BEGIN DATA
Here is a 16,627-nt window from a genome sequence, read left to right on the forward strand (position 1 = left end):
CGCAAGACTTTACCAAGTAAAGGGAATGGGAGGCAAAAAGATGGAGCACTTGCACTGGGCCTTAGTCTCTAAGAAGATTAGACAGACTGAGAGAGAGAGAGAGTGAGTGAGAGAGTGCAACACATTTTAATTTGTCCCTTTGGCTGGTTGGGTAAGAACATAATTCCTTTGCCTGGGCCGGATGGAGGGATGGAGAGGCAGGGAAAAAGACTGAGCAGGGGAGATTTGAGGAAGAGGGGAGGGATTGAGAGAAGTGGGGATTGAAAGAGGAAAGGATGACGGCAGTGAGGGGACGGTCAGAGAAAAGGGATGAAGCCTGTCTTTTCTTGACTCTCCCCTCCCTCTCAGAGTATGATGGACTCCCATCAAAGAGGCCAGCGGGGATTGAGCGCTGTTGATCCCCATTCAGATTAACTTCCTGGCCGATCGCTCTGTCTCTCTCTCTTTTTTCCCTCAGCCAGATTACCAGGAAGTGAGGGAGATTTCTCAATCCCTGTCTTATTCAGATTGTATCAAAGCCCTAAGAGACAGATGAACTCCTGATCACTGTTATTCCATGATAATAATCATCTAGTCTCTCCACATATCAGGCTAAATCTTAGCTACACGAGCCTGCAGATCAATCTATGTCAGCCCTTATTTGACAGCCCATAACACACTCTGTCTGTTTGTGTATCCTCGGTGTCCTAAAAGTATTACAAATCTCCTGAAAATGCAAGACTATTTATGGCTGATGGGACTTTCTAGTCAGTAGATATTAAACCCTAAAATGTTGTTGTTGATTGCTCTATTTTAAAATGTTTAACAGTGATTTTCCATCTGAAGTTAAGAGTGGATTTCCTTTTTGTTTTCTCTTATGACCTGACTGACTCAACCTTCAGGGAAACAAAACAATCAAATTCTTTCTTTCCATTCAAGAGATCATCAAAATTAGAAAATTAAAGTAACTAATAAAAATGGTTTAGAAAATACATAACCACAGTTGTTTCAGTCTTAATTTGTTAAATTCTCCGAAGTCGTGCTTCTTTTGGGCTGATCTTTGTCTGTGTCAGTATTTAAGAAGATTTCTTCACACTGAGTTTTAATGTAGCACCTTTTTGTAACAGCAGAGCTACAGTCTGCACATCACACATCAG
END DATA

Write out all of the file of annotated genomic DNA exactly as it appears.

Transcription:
Here is a 16,627-nt window from a genome sequence, read left to right on the forward strand (position 1 = left end):
CGCAAGACTTTACCAAGTAAAGGGAATGGGAGGCAAAAAGATGGAGCACTTGCACTGGGCCTTAGTCTCTAAGAAGATTAGACAGACTGAGAGAGAGAGAGAGTGAGTGAGAGAGTGCAACACATTTTAATTTGTCCCTTTGGCTGGTTGGGTAAGAACATAATTCCTTTGCCTGGGCCGGATGGAGGGATGGAGAGGCAGGGAAAAAGACTGAGCAGGGGAGATTTGAGGAAGAGGGGAGGGATTGAGAGAAGTGGGGATTGAAAGAGGAAAGGATGACGGCAGTGAGGGGACGGTCAGAGAAAAGGGATGAAGCCTGTCTTTTCTTGACTCTCCCCTCCCTCTCAGAGTATGATGGACTCCCATCAAAGAGGCCAGCGGGGATTGAGCGCTGTTGATCCCCATTCAGATTAACTTCCTGGCCGATCGCTCTGTCTCTCTCTCTTTTTTCCCTCAGCCAGATTACCAGGAAGTGAGGGAGATTTCTCAATCCCTGTCTTATTCAGATTGTATCAAAGCCCTAAGAGACAGATGAACTCCTGATCACTGTTATTCCATGATAATAATCATCTAGTCTCTCCACATATCAGGCTAAATCTTAGCTACACGAGCCTGCAGATCAATCTATGTCAGCCCTTATTTGACAGCCCATAACACACTCTGTCTGTTTGTGTATCCTCGGTGTCCTAAAAGTATTACAAATCTCCTGAAAATGCAAGACTATTTATGGCTGATGGGACTTTCTAGTCAGTAGATATTAAACCCTAAAATGTTGTTGTTGATTGCTCTATTTTAAAATGTTTAACAGTGATTTTCCATCTGAAGTTAAGAGTGGATTTCCTTTTTGTTTTCTCTTATGACCTGACTGACTCAACCTTCAGGGAAACAAAACAATCAAATTCTTTCTTTCCATTCAAGAGATCATCAAAATTAGAAAATTAAAGTAACTAATAAAAATGGTTTAGAAAATACATAACCACAGTTGTTTCAGTCTTAATTTGTTAAATTCTCCGAAGTCGTGCTTCTTTTGGGCTGATCTTTGTCTGTGTCAGTATTTAAGAAGATTTCTTCACACTGAGTTTTAATGTAGCACCTTTTTGTAACAGCAGAGCTACAGTCTGCACATCACACATCAG